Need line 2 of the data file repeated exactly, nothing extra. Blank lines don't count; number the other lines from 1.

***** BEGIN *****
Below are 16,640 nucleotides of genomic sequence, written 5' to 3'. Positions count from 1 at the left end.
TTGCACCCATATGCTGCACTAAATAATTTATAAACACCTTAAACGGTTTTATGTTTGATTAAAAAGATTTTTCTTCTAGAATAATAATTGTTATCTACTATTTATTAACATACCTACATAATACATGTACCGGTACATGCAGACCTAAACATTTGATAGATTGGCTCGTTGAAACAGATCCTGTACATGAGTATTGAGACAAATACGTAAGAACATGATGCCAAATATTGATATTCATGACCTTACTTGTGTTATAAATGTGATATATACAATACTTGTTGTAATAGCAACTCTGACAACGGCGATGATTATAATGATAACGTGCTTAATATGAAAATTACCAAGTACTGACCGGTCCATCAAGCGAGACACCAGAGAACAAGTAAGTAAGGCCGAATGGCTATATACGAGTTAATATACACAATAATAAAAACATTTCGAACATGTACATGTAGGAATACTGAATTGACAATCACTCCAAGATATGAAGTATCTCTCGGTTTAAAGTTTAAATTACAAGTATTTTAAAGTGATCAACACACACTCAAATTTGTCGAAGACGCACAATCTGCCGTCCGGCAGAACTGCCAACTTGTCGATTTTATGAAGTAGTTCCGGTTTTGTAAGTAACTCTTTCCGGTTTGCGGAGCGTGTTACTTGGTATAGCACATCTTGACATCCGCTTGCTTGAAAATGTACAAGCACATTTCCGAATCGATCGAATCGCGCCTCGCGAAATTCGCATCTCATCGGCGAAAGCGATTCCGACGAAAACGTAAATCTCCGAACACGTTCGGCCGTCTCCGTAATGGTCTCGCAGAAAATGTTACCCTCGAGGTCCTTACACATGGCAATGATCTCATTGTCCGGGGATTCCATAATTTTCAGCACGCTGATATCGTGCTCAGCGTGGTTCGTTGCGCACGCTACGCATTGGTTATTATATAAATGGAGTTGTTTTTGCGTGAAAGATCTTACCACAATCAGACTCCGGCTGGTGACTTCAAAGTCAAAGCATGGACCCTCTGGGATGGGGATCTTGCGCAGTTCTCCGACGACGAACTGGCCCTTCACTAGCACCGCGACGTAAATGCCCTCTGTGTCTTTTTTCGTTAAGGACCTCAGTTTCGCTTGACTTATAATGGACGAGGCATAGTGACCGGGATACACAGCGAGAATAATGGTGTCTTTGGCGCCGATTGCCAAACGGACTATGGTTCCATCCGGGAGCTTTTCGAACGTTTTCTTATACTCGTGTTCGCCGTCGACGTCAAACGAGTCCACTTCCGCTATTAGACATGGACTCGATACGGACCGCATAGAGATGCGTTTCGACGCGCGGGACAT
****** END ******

TTGCACCCATATGCTGCACTAAATAATTTATAAACACCTTAAACGGTTTTATGTTTGATTAAAAAGATTTTTCTTCTAGAATAATAATTGTTATCTACTATTTATTAACATACCTACATAATACATGTACCGGTACATGCAGACCTAAACATTTGATAGATTGGCTCGTTGAAACAGATCCTGTACATGAGTATTGAGACAAATACGTAAGAACATGATGCCAAATATTGATATTCATGACCTTACTTGTGTTATAAATGTGATATATACAATACTTGTTGTAATAGCAACTCTGACAACGGCGATGATTATAATGATAACGTGCTTAATATGAAAATTACCAAGTACTGACCGGTCCATCAAGCGAGACACCAGAGAACAAGTAAGTAAGGCCGAATGGCTATATACGAGTTAATATACACAATAATAAAAACATTTCGAACATGTACATGTAGGAATACTGAATTGACAATCACTCCAAGATATGAAGTATCTCTCGGTTTAAAGTTTAAATTACAAGTATTTTAAAGTGATCAACACACACTCAAATTTGTCGAAGACGCACAATCTGCCGTCCGGCAGAACTGCCAACTTGTCGATTTTATGAAGTAGTTCCGGTTTTGTAAGTAACTCTTTCCGGTTTGCGGAGCGTGTTACTTGGTATAGCACATCTTGACATCCGCTTGCTTGAAAATGTACAAGCACATTTCCGAATCGATCGAATCGCGCCTCGCGAAATTCGCATCTCATCGGCGAAAGCGATTCCGACGAAAACGTAAATCTCCGAACACGTTCGGCCGTCTCCGTAATGGTCTCGCAGAAAATGTTACCCTCGAGGTCCTTACACATGGCAATGATCTCATTGTCCGGGGATTCCATAATTTTCAGCACGCTGATATCGTGCTCAGCGTGGTTCGTTGCGCACGCTACGCATTGGTTATTATATAAATGGAGTTGTTTTTGCGTGAAAGATCTTACCACAATCAGACTCCGGCTGGTGACTTCAAAGTCAAAGCATGGACCCTCTGGGATGGGGATCTTGCGCAGTTCTCCGACGACGAACTGGCCCTTCACTAGCACCGCGACGTAAATGCCCTCTGTGTCTTTTTTCGTTAAGGACCTCAGTTTCGCTTGACTTATAATGGACGAGGCATAGTGACCGGGATACACAGCGAGAATAATGGTGTCTTTGGCGCCGATTGCCAAACGGACTATGGTTCCATCCGGGAGCTTTTCGAACGTTTTCTTATACTCGTGTTCGCCGTCGACGTCAAACGAGTCCACTTCCGCTATTAGACATGGACTCGATACGGACCGCATAGAGATGCGTTTCGACGCGCGGGACAT